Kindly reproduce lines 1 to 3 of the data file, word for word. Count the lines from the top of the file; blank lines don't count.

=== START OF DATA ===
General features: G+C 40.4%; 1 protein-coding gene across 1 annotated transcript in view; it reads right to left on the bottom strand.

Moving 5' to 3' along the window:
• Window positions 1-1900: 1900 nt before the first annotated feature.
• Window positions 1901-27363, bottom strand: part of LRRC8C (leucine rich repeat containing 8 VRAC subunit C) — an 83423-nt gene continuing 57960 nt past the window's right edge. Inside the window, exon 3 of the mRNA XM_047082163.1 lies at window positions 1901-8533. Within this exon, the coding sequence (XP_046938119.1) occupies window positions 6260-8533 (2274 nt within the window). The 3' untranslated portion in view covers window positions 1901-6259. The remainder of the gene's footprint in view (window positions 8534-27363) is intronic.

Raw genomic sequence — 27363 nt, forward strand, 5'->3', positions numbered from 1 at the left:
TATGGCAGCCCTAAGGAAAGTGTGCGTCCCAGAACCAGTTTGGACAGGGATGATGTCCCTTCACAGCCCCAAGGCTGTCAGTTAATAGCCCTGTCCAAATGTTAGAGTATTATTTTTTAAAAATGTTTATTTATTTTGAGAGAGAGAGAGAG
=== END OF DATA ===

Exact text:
General features: G+C 40.4%; 1 protein-coding gene across 1 annotated transcript in view; it reads right to left on the bottom strand.

Moving 5' to 3' along the window:
• Window positions 1-1900: 1900 nt before the first annotated feature.